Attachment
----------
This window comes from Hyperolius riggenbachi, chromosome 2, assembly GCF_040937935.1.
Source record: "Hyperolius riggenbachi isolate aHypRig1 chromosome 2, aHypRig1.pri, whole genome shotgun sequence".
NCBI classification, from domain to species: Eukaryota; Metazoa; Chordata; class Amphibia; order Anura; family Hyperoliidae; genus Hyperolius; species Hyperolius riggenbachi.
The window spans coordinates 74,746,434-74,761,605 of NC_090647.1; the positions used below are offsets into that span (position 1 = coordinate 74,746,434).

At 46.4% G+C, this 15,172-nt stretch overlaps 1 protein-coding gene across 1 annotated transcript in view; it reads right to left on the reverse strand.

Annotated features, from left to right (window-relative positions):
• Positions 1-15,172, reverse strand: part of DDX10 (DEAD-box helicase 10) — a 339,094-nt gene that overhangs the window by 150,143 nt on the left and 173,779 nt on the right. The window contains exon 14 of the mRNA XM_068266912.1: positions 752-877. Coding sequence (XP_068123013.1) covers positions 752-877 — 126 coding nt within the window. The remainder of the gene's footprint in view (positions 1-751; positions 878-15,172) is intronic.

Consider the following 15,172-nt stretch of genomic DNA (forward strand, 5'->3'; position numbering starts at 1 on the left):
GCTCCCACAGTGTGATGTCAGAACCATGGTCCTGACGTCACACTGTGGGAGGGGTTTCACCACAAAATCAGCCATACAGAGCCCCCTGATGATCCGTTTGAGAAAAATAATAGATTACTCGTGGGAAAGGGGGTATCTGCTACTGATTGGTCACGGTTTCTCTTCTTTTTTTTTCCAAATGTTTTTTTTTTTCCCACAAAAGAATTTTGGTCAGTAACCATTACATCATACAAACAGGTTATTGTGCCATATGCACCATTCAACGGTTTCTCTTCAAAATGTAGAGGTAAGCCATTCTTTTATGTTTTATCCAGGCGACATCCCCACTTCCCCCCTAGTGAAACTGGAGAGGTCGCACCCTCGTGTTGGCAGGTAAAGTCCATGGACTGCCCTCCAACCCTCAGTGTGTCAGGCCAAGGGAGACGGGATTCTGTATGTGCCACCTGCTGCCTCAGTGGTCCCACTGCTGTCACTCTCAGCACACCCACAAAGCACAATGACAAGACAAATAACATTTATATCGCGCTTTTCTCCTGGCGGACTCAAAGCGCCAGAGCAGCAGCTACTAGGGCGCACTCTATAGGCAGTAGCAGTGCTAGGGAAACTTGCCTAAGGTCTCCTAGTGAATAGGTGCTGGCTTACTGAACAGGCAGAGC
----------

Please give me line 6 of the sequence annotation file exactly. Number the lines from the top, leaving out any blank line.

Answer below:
Annotated features, from left to right (window-relative positions):